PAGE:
Agreed that an increase in frequency is key – and I think particularly relevant to the HS2 consultation on freed up capacity – if I understand correctly, to accommodate the increased West Coast Mainline frequency to Wilmslow a few years ago, the paths for the Mid Cheshire Line to Manchester Piccadilly via Stockport had to be cut. HS2 should be the opportunity to really ramp up frequency even more than can happen now therefore (without saying we should do nothing before HS2).

    On electrification, it would seem remiss not to lobby for it, but more feasible is probably tram-train technology on the Mid Cheshire Line. The Cheshire East consultation draft however makes no reference to that either, and neither does their draft local plan (where except for Crewe rail is almost entirely ignored).

    It would be great it the MCRUA could make these points (argued more knowledgeably!) repeatedly to Cheshire East and HS2 Ltd etc. whenever possible

  7. Jen Says:

    Simon Barber: Chester-Warrington is under consideration along with Selby-Hull as possible CP6 electrification schemes. The current North TPE electrification plans do not include Hull-Selby and the plan is for Hull to retain it’s direct Manchester service, unlike Middlesbrough and Scarborough.

    Preston to Blackpool may have 4 trains per hour but the Blackpool-York service is expected to remain as a diesel service and be extended to Scarborough to compensate for the loss of the Liverpool service from Scarborough.

    Wigan to Bolton has also been added to the North West electrification plans which has 3 trains per hour and I imagine only 2 trains per hour will switch to electric with the necessary service revisions. Stalybridge to Manchester also only had 2 trains per hour which could switch to electric when it was announced but with Stalybridge-York/Selby being announced the wires will be utilised a lot more than for local services now.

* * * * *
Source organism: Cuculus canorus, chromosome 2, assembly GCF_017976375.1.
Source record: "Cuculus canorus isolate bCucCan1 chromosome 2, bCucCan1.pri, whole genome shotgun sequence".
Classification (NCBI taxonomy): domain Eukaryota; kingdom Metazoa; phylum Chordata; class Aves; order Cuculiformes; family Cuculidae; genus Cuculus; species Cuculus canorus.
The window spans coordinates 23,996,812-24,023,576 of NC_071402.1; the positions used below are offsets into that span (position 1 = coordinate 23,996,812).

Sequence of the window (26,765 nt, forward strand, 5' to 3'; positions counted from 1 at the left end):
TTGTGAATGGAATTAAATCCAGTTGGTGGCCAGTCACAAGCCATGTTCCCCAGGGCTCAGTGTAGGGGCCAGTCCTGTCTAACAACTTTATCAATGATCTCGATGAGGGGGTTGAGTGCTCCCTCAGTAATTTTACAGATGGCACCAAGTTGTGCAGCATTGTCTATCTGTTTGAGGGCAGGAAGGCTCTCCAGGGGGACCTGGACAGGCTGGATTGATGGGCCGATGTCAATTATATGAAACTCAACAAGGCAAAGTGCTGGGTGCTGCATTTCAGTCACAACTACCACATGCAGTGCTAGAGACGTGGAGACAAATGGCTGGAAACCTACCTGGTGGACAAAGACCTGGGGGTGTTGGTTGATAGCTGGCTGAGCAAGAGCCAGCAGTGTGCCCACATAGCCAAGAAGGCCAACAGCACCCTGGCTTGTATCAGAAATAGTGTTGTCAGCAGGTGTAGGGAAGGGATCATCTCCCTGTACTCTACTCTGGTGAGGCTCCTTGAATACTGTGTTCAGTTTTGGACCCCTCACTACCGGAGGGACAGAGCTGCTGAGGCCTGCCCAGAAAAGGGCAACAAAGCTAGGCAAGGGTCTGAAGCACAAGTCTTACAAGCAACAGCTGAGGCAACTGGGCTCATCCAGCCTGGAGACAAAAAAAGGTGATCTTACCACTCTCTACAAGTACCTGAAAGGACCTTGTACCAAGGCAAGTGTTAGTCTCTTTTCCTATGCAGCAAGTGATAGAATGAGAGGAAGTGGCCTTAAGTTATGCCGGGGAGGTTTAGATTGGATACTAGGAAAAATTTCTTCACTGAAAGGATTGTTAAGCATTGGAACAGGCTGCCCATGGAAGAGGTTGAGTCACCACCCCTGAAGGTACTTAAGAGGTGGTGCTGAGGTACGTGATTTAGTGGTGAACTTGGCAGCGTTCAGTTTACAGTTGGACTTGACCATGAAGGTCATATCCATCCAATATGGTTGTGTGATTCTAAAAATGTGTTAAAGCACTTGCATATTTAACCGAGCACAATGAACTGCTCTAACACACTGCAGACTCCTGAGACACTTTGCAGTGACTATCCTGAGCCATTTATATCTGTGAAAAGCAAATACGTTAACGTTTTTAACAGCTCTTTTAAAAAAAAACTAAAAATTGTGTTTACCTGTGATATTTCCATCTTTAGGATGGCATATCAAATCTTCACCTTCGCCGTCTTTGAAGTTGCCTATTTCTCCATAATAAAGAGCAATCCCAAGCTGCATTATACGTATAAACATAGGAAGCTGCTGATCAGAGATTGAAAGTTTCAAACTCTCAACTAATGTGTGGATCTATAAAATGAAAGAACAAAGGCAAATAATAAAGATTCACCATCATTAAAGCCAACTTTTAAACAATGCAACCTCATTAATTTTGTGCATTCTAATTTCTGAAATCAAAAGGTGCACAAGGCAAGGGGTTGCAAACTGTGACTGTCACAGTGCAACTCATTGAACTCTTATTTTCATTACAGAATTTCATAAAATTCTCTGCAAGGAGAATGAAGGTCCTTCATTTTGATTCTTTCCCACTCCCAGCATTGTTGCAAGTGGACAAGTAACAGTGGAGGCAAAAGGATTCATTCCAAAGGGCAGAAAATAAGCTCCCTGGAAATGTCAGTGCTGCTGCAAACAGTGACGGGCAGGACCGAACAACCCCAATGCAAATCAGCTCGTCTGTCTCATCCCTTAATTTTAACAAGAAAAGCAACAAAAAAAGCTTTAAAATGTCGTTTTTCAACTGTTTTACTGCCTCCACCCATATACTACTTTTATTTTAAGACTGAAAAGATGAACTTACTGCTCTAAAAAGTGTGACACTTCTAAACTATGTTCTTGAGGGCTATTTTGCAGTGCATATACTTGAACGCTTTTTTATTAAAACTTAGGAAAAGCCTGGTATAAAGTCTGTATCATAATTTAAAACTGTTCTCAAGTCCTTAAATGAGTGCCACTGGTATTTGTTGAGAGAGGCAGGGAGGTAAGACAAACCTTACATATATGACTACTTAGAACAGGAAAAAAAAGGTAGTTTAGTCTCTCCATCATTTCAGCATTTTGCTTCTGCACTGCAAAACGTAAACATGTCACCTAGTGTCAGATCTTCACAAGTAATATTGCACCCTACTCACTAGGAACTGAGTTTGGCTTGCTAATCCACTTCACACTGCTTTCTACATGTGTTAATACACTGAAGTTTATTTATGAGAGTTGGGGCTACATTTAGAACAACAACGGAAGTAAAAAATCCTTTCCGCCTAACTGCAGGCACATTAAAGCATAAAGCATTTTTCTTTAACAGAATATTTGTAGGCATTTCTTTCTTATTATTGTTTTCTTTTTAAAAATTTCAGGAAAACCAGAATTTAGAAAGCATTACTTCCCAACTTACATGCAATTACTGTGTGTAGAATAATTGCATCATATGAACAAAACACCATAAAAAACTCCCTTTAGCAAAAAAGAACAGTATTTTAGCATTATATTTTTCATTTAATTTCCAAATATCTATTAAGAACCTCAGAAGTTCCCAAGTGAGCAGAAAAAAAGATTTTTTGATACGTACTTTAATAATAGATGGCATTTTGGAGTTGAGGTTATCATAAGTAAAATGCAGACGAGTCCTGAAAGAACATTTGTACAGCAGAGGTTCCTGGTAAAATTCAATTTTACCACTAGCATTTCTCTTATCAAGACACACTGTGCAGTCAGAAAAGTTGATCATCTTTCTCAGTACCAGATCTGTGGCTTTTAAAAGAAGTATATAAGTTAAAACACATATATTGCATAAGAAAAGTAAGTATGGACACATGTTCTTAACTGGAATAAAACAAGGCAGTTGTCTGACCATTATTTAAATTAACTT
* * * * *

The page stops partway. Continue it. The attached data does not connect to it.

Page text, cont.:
8. Edd Says:

    One thing to remember regrading tram-trains is such a scheme would only provide local benefits whereas the proposed western Airport link have benefits outside the immediate local area. At the moment it seems the tram-train scheme has little support from the parties who would need to fund the scheme and there’s no urgency on any tram-train plans in the Manchester area, even the preferred Marple scheme may be more than 5 years away. On the other hand Network Rail see a western Airport link as a possible project for post-2019.

  9. Mike Battman Says:

    Being pessimistic (and realistic) I suspect that the mid-Cheshire line is well down the list of lines to be electrified. Just in the north-west I can think of lines that will be ahead of it in the queue…
    Calder Valley line (ie Victoria to Bradford via Rochdale)
    Windermere branch (So that diesel trains aren’t working 9/10th of their journey under the ‘wires’)

  10. Simon Barber Says:

    I too think that the airport western link is the best long-term hope for our line. It would introduce a new fast route to Manchester which would deliver much faster services to Knutsford and beyond, and it would increase the likelihood of through services off the mid-Cheshire line for which the airport stop and availability of Manchester paths would be an attraction. I admit I’m not a big fan of tram-train for the mid-Cheshire. Manchester journeys would be slow (think of the current tram journey time to Altrincham and add on to that), and nowhere west of Knutsford would benefit. It’s rare (maybe unprecedented) to conduct a successful campaign for electrification for a line that presently has only one train per off-peak hour each way. Manchester-Warrington-Liverpool isn’t even an electrification candidate and it has four trains per off-peak hour each way! Let’s concentrate our energies on something more immediate, which is increased frequency, and then we can build on that.